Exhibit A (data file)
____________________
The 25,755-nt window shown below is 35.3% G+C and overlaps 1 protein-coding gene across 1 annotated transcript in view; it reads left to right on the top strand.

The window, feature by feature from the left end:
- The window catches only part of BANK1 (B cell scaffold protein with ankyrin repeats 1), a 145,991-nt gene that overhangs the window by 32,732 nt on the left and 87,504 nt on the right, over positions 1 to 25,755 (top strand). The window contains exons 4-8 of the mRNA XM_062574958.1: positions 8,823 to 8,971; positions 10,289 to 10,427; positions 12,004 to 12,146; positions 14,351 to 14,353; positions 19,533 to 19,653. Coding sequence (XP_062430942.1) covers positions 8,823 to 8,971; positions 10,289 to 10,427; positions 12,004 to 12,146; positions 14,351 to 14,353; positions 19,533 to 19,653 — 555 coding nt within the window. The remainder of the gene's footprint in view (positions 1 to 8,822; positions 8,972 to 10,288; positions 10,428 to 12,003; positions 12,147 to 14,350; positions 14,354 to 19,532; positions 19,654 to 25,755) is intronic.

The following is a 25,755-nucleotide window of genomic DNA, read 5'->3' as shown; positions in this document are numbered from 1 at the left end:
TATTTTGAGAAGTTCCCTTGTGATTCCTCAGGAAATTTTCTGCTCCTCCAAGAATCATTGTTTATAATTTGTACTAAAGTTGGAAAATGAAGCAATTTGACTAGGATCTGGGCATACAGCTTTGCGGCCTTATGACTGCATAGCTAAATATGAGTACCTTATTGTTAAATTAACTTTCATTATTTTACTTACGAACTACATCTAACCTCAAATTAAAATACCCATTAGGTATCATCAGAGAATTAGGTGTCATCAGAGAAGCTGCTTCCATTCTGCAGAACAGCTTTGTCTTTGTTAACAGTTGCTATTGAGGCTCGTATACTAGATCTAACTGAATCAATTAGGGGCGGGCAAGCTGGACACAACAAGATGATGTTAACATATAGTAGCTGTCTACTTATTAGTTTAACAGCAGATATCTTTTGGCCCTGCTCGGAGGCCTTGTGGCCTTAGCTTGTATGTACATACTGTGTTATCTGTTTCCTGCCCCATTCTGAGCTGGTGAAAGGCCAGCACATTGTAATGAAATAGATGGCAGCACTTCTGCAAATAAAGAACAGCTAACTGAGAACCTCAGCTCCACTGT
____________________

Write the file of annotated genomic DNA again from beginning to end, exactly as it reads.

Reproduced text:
The 25,755-nt window shown below is 35.3% G+C and overlaps 1 protein-coding gene across 1 annotated transcript in view; it reads left to right on the top strand.

The window, feature by feature from the left end:
- The window catches only part of BANK1 (B cell scaffold protein with ankyrin repeats 1), a 145,991-nt gene that overhangs the window by 32,732 nt on the left and 87,504 nt on the right, over positions 1 to 25,755 (top strand). The window contains exons 4-8 of the mRNA XM_062574958.1: positions 8,823 to 8,971; positions 10,289 to 10,427; positions 12,004 to 12,146; positions 14,351 to 14,353; positions 19,533 to 19,653. Coding sequence (XP_062430942.1) covers positions 8,823 to 8,971; positions 10,289 to 10,427; positions 12,004 to 12,146; positions 14,351 to 14,353; positions 19,533 to 19,653 — 555 coding nt within the window. The remainder of the gene's footprint in view (positions 1 to 8,822; positions 8,972 to 10,288; positions 10,428 to 12,003; positions 12,147 to 14,350; positions 14,354 to 19,532; positions 19,654 to 25,755) is intronic.

The following is a 25,755-nucleotide window of genomic DNA, read 5'->3' as shown; positions in this document are numbered from 1 at the left end:
TATTTTGAGAAGTTCCCTTGTGATTCCTCAGGAAATTTTCTGCTCCTCCAAGAATCATTGTTTATAATTTGTACTAAAGTTGGAAAATGAAGCAATTTGACTAGGATCTGGGCATACAGCTTTGCGGCCTTATGACTGCATAGCTAAATATGAGTACCTTATTGTTAAATTAACTTTCATTATTTTACTTACGAACTACATCTAACCTCAAATTAAAATACCCATTAGGTATCATCAGAGAATTAGGTGTCATCAGAGAAGCTGCTTCCATTCTGCAGAACAGCTTTGTCTTTGTTAACAGTTGCTATTGAGGCTCGTATACTAGATCTAACTGAATCAATTAGGGGCGGGCAAGCTGGACACAACAAGATGATGTTAACATATAGTAGCTGTCTACTTATTAGTTTAACAGCAGATATCTTTTGGCCCTGCTCGGAGGCCTTGTGGCCTTAGCTTGTATGTACATACTGTGTTATCTGTTTCCTGCCCCATTCTGAGCTGGTGAAAGGCCAGCACATTGTAATGAAATAGATGGCAGCACTTCTGCAAATAAAGAACAGCTAACTGAGAACCTCAGCTCCACTGT